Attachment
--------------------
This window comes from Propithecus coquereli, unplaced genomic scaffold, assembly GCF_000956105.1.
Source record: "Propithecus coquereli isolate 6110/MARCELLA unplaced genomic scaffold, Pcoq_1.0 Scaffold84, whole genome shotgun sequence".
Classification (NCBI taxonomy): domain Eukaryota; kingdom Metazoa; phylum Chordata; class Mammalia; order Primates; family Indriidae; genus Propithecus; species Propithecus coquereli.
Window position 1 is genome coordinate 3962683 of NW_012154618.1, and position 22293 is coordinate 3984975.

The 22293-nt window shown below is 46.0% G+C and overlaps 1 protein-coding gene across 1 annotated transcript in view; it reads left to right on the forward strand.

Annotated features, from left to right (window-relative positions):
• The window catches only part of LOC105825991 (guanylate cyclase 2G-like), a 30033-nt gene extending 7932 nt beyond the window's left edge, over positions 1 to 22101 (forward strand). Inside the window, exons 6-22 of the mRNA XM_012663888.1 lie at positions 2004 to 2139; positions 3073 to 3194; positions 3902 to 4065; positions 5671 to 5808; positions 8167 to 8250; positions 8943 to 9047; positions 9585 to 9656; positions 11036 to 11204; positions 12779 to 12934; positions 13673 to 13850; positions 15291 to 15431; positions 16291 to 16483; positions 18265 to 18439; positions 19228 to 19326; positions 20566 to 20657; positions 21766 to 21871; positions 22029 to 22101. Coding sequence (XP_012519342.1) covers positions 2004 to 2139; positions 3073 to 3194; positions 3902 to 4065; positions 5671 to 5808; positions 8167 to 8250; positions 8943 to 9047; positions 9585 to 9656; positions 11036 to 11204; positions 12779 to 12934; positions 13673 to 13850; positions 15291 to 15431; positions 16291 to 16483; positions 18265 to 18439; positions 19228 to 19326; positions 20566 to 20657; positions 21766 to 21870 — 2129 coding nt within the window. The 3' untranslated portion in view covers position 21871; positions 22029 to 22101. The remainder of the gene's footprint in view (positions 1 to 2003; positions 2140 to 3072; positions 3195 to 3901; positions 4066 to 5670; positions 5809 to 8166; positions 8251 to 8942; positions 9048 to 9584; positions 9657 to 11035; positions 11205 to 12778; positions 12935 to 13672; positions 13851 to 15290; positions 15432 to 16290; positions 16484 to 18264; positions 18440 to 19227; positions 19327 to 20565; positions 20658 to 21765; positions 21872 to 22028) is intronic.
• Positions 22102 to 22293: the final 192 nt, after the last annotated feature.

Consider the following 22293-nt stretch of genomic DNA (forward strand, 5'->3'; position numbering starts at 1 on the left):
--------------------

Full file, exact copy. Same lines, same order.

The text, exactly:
This window comes from Propithecus coquereli, unplaced genomic scaffold, assembly GCF_000956105.1.
Source record: "Propithecus coquereli isolate 6110/MARCELLA unplaced genomic scaffold, Pcoq_1.0 Scaffold84, whole genome shotgun sequence".
Classification (NCBI taxonomy): domain Eukaryota; kingdom Metazoa; phylum Chordata; class Mammalia; order Primates; family Indriidae; genus Propithecus; species Propithecus coquereli.
Window position 1 is genome coordinate 3962683 of NW_012154618.1, and position 22293 is coordinate 3984975.

The 22293-nt window shown below is 46.0% G+C and overlaps 1 protein-coding gene across 1 annotated transcript in view; it reads left to right on the forward strand.

Annotated features, from left to right (window-relative positions):
• The window catches only part of LOC105825991 (guanylate cyclase 2G-like), a 30033-nt gene extending 7932 nt beyond the window's left edge, over positions 1 to 22101 (forward strand). Inside the window, exons 6-22 of the mRNA XM_012663888.1 lie at positions 2004 to 2139; positions 3073 to 3194; positions 3902 to 4065; positions 5671 to 5808; positions 8167 to 8250; positions 8943 to 9047; positions 9585 to 9656; positions 11036 to 11204; positions 12779 to 12934; positions 13673 to 13850; positions 15291 to 15431; positions 16291 to 16483; positions 18265 to 18439; positions 19228 to 19326; positions 20566 to 20657; positions 21766 to 21871; positions 22029 to 22101. Coding sequence (XP_012519342.1) covers positions 2004 to 2139; positions 3073 to 3194; positions 3902 to 4065; positions 5671 to 5808; positions 8167 to 8250; positions 8943 to 9047; positions 9585 to 9656; positions 11036 to 11204; positions 12779 to 12934; positions 13673 to 13850; positions 15291 to 15431; positions 16291 to 16483; positions 18265 to 18439; positions 19228 to 19326; positions 20566 to 20657; positions 21766 to 21870 — 2129 coding nt within the window. The 3' untranslated portion in view covers position 21871; positions 22029 to 22101. The remainder of the gene's footprint in view (positions 1 to 2003; positions 2140 to 3072; positions 3195 to 3901; positions 4066 to 5670; positions 5809 to 8166; positions 8251 to 8942; positions 9048 to 9584; positions 9657 to 11035; positions 11205 to 12778; positions 12935 to 13672; positions 13851 to 15290; positions 15432 to 16290; positions 16484 to 18264; positions 18440 to 19227; positions 19327 to 20565; positions 20658 to 21765; positions 21872 to 22028) is intronic.
• Positions 22102 to 22293: the final 192 nt, after the last annotated feature.

Consider the following 22293-nt stretch of genomic DNA (forward strand, 5'->3'; position numbering starts at 1 on the left):